Commentary on Cranes and Their Creations


Dueling Threats by Jann Alexander © 2013

Dueling Threats by Jann Alexander

The building cranes loom everywhere in Austin, giving us an unusual skyline these days. It’s hard to avoid casting them as characters in my Vanishing Austin photographs. When the snake that graces the east side of Ranch 616 seemed to have a visceral reaction to the cranes, that was an image that embodied my concept for my photographic journey through Austin old and new. Its title: Vanishing Austin / Dueling Threats. (Though you gotta wonder who’s winning.)

Sometimes it’s the tall towers that seem to mock the scale of the architectural ambiance that thrives so far beneath them. Still, I’m rootin’ for the little guy–like the Tiniest Bar in Texas. Whose owners say they’re makin’ a stand, right there amidst all the high-rise action on West 5th Street, in the shadow of the Monarch. Below left, Vanishing Austin / Tiny Bar, Tall Tower.
 
 
 

In the Warehouse District, cranes reflect back in the existing high-rises (which are themselves being overtaken by the newer skyscrapers) and provide an artsy backdrop to an older block that still stands. Here’s to a fight until the Bitter End (above right, Vanishing Austin / Until the Bitter End.)

RELATED:

ORDER PRINTS and see all 90 images from the Vanishing Austin photo series by Jann Alexander at VanishingAustin.com.

 

6 thoughts on “Commentary on Cranes and Their Creations

  1. Wonderful but sad thoughts fill my head when I see the term “Vanishing Austin”. Memories of The Amarillo World Headquarters, Mother Earth on S.Lamar, The Boonsdock Club downtown before there was even a 6th street or a trendy yuppy warehouse district are but a few of the local haunts that are gone forever. The Austin I love is the Austin where UT had 48,000 students in a town of 150,000, where you could go anyehere in town in 30 minutes or less. Those days are gone and many of the landmarks associated with Austin’s golden times aew gone too. Thank you Jann for keeping immortalizing the memories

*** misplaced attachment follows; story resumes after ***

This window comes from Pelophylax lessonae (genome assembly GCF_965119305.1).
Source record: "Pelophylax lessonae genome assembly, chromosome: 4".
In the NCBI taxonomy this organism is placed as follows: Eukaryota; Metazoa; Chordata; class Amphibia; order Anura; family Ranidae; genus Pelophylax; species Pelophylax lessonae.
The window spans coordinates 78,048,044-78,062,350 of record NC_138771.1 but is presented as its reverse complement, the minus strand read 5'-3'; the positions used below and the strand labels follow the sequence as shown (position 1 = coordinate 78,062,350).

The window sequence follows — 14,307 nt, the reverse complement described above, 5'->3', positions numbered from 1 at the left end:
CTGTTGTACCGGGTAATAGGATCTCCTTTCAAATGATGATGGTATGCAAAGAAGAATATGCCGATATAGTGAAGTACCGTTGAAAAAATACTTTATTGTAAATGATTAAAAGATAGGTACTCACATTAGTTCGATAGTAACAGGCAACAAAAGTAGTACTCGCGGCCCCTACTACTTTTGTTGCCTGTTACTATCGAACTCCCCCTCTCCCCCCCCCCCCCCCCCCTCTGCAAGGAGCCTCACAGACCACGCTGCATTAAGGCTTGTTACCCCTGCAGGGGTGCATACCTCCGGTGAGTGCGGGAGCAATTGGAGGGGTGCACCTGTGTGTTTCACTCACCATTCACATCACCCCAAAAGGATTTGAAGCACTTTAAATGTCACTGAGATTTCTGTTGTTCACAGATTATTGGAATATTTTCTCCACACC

2. thanks for your comments and if I had a photo of Liberty Lunch I could be a millionaire . . . seriously, who knew when I started photographing the eye candy I love here in Austin that it would strike such a chord. I’m glad to hear my work is appreciated! now wouldn’t it be great if we somehow made way for BOTH development AND our heritage–Jann

  3. Your blog is very much like the way you think about Austin. Your photographs are wonderful! I think Barton Springs will be there for all eternity — but I certainly think it’s worth a Jann photo or two. It’s my favorite place in Austin. Check out the bathhouse before they remodel.

  4. GREAT suggestion. thanks. I agree, the bathhouse of old deserves a photo. I hope Barton Springs survives eternally, too, and in its more uncloudied state from the recent past too–since unchecked development threatens not just Austin’s urban identity but the health of its waterways too. I appreciate your feedback–Jann

  5. or another condo, and though they’re handsome in their modern styling, they often come at the expense of what’s unique in Austin.

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